Dr. Octavio Ramilo, chief of infectious diseases at Nationwide Children’s, says he’s especially intrigued by the question of why COVID-19 generally seems to affect children less. “This is the opposite of what we see with most viruses,” he says. “But maybe we have not seen all the complications these viruses can cause for kids, so we have to be very, very prudent.”
The hospital is also about to launch a study on how the virus affects pregnant women and their babies. OSU’s Wexner Medical Center, Jackson Laboratories in Connecticut, Cornell University in New York and Cevaxin in Panama are collaborating on the project, with funding from a $3 million federal grant, Ramilo says.
Durbin says that study is just one of several where Nationwide Children’s is working with researchers at other facilities to expand and accelerate results. “One of the wonderful things that’s happened in the scientific community during this is that there’s been an extraordinary amount of data sharing,” he says. “Some of our researchers are collaborating with institutions they’ve never worked with before.”
In another study, hospital researchers are examining how the social isolation of the pandemic and school shutdowns are affecting children. “There are real concerns in pediatrics about the impact of prolonged social isolation on long-term emotional and intellectual development,” Durbin says. “How does the effect of isolation manifest itself?”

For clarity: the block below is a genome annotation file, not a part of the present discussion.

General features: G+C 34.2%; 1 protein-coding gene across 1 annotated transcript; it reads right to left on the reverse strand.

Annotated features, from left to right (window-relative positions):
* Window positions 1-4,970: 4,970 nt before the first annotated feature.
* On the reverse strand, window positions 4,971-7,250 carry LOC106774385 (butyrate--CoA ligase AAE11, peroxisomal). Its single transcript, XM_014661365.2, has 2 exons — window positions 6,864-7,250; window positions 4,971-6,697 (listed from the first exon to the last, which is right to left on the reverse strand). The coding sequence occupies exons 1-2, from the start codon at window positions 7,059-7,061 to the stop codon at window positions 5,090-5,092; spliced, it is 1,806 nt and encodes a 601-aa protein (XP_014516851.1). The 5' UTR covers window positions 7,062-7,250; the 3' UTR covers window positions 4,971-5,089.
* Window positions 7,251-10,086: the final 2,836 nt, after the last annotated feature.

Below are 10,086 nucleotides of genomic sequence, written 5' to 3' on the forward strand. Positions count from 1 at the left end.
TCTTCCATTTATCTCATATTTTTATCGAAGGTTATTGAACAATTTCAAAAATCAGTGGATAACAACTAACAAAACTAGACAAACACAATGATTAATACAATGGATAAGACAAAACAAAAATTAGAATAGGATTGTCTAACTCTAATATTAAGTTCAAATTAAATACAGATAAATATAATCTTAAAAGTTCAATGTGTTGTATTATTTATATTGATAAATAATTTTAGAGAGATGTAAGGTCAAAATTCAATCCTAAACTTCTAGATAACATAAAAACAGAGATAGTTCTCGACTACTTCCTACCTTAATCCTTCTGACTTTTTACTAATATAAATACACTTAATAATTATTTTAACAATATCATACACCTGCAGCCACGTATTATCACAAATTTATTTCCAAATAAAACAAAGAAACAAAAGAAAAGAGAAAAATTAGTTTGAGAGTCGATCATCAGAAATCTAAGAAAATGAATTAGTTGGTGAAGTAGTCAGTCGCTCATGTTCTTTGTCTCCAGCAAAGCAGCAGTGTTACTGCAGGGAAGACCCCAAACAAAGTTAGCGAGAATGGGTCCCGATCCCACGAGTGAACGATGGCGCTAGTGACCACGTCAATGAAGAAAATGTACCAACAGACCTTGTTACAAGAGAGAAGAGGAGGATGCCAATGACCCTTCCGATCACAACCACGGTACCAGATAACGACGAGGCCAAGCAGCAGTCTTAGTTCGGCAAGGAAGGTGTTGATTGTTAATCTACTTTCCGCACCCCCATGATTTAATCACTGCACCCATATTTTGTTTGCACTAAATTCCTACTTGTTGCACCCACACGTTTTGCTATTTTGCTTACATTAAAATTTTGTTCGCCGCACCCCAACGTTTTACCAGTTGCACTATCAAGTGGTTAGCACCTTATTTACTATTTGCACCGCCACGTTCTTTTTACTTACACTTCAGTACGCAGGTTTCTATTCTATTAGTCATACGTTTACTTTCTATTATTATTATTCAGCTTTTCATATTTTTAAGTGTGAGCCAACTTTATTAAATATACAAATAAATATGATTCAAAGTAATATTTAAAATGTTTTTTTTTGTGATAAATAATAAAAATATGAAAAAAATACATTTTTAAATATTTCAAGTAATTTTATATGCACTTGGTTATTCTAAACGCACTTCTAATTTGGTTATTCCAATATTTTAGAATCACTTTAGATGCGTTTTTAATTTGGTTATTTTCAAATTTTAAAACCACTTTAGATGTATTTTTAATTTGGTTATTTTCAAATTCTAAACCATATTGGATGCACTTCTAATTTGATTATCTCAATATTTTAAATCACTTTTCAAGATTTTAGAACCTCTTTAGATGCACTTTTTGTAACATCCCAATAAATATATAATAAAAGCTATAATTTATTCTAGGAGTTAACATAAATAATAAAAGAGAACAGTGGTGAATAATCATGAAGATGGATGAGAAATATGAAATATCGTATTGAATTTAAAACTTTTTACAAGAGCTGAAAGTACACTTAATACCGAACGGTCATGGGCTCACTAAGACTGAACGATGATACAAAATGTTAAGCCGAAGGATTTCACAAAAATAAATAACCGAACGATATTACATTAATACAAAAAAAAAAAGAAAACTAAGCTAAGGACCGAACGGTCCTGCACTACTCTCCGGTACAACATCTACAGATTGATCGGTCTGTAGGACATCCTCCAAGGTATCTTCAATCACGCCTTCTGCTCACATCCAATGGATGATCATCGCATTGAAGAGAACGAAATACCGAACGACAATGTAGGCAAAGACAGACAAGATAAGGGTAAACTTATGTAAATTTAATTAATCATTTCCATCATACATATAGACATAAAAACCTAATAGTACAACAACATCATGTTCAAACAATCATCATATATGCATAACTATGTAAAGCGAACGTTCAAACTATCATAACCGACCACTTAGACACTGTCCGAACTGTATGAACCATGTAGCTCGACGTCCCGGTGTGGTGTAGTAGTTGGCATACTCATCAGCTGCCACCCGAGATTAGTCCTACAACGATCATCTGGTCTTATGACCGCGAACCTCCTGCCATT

Barnard expects additional research opportunities to emerge in the months ahead as the pandemic continues to evolve. What they’ll be isn’t clear, but he suspects one may be how colds, flu and the common childhood illness RSV, or respiratory syncytial virus, interact with COVID-19. Another will be what the pandemic means for children’s overall health in the years to come, since the virus has significantly interrupted preventive checkups.
“It’s a troubling time, but also a time of great opportunity to learn how we can improve health care in the unique way that researchers who study children’s health care can do,” he says.
Battelle: The Stopgap Solution
Early this year, the U.S. Department of Health and Human Services projected that health care workers would need 300 million N95 respirator masks per month to deal with the coronavirus, and 3.5 billion total during the pandemic. Yet the national stockpile held just 12 million, despite two decades of warnings. It’s as if the country readied for drought by saving a case of Evian.
Prompted by worries of a potential shortage, the Food and Drug Administration contracted Battelle in 2014 to study the decontamination and reuse of disposable N95s. The research organization investigated using vaporized hydrogen peroxide and found that its method—eventually known as the Critical Care Decontamination System, or CCDS—could clean masks up to 20 times without compromising filter efficiency or fit. Completed in 2016, the research was shelved for a time of need.